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Research Papers

Analysis of Bloch’s Method in Structures with Energy Dissipation

[+] Author and Article Information
Farhad Farzbod

George W. Woodruff School of Mechanical Engineering, Georgia Institute of Technology, Atlanta, GA 30332-0405

Michael J. Leamy

George W. Woodruff School of Mechanical Engineering, Georgia Institute of Technology, Atlanta, GA 30332-0405michael.leamy@me.gatech.edu

J. Vib. Acoust 133(5), 051010 (Sep 20, 2011) (8 pages) doi:10.1115/1.4003943 History: Received July 22, 2010; Revised February 06, 2011; Published August 31, 2011; Online September 20, 2011

Bloch analysis was originally developed to solve Schrödinger’s equation for the electron wave function in a periodic potential field, such as found in a pristine crystalline solid. In the context of Schrödinger’s equation, damping is absent and energy is conserved. More recently, Bloch analysis has found application in periodic macroscale materials, such as photonic and phononic crystals. In the vibration analysis of phononic crystals, structural damping is present together with energy dissipation. As a result, application of Bloch analysis is not straightforward and requires additional considerations in order to obtain valid results. It is the intent of this paper to propose a general framework for applying Bloch analysis in such systems. Results are presented in which the approach is applied to example phononic crystals. These results reveal the manner in which damping affects dispersion and the presence of band gaps in periodic systems.

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Copyright © 2011 by American Society of Mechanical Engineers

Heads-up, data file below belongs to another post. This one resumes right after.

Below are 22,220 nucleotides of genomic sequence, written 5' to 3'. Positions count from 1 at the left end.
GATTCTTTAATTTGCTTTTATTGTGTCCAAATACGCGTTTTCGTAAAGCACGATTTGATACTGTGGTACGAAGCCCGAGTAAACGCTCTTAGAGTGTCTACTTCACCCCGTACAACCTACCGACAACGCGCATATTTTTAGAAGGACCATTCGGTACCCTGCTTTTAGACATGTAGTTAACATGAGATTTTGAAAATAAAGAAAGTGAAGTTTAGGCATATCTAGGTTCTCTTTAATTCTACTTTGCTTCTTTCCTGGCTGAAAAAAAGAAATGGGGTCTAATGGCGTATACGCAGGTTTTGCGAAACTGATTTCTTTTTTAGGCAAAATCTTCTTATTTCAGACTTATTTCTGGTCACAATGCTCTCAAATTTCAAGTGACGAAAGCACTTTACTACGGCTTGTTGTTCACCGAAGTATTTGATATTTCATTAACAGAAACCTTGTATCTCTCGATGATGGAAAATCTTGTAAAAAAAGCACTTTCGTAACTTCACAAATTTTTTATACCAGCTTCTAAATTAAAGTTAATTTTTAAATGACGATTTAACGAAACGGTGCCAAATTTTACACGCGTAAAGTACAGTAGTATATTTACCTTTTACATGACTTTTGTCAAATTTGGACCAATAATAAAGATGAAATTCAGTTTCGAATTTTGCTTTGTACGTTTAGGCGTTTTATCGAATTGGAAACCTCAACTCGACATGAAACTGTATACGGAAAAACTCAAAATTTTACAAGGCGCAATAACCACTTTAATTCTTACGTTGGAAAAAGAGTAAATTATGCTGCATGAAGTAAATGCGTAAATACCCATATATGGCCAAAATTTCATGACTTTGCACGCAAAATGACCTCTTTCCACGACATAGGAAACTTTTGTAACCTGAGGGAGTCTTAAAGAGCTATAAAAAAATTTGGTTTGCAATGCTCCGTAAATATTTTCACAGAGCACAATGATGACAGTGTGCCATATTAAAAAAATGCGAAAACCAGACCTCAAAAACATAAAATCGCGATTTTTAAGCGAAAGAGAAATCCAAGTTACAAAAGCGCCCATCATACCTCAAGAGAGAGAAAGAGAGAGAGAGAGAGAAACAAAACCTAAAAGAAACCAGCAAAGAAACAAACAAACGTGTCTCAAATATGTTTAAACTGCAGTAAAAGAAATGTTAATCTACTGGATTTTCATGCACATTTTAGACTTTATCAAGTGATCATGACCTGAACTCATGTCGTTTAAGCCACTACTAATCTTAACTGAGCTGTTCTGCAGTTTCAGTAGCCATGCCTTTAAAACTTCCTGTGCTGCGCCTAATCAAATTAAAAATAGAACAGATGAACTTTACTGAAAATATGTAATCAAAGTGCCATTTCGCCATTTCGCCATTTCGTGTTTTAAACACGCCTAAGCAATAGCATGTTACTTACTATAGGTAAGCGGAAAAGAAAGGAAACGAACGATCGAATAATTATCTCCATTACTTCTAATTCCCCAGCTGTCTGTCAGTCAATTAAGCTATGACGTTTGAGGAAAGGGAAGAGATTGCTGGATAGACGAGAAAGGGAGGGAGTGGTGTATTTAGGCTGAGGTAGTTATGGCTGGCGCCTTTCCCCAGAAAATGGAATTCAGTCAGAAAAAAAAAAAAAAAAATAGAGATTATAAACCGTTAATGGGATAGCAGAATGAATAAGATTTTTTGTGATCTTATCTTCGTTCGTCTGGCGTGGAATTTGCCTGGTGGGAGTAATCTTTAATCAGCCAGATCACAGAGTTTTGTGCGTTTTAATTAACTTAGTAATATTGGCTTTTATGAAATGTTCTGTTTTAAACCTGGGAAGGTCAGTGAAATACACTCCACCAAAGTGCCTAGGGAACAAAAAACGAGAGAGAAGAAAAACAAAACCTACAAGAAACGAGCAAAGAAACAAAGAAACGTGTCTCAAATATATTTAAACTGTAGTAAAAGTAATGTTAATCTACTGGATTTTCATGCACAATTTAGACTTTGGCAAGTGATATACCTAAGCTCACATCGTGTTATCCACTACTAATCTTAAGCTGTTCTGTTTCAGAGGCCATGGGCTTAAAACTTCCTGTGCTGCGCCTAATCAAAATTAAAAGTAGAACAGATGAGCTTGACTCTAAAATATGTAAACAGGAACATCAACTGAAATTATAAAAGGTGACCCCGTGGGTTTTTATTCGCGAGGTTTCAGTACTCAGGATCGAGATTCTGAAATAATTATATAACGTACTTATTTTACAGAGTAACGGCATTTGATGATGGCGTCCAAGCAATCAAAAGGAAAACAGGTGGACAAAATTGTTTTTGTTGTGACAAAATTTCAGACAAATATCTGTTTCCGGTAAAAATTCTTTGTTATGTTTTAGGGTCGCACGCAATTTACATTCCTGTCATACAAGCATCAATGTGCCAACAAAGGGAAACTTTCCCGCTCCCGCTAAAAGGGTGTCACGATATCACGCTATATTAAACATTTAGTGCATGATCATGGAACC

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Figures

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Figure 1

Square honeycomb with out of plane motion. For this geometry, qi=[q1], q̃=[q2], q̃x=[q3], q̃y=[q4], and q̃xy=[q5].

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Figure 2

A simple mass-spring-damper structure where a is the lattice constant, and K and C are the stiffness and damping coefficients, respectively

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Figure 3

Plot of z(y) for varying values of C using a fixed 2πkR=2.4, mass m=10, and stiffness K=5

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Figure 4

Dispersion curves for the mass-spring-damper structure of Fig. 2 for various damping coefficients C and stiffness K=5, lattice vector a=0.1, and mass m=5. The real part of the wavevector is depicted here with the simulation results marked by open circles. As is evident, the real part of the wavevector does not cover the interval [0,0.5]. Due to symmetry, only the positive part of the graph is depicted.

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Figure 5

Dispersion curves for the mass-spring-damper structure of Fig. 2 for various damping coefficients C and stiffness of K=5, lattice vector a=0.1, and mass m=5. The imaginary part of the wavevector is depicted here with the simulation results marked by open circles. Due to symmetry, only the positive part of the graph is depicted.

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Figure 6

A model of a bimaterial chain which includes linear damping

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Figure 7

Real part of the wavevector for the bimaterial chain

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Figure 8

Imaginary part of the wavevector for the bimaterial chain with damping

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Figure 9

Unit cell of a simple two-dimensional lattice with out of plane motion

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Figure 10

Dispersion surfaces for the structure depicted in Fig. 9 with K1=1, K2=2, C1=0.1, C2=0.2, and m=1. For k2I=0, (k1R,k2R,ω) and (k1I,k2R,ω) are plotted in (a) and (b), while (c) and (d) are the dispersion surfaces for k2I=3/2π.

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Figure 11

Symmetry lines Γ-X, X-M and M-Γ and contour graph of the dispersion surface depicted in Fig. 1. It is evident that these symmetry lines do not capture the extreme values of ω.

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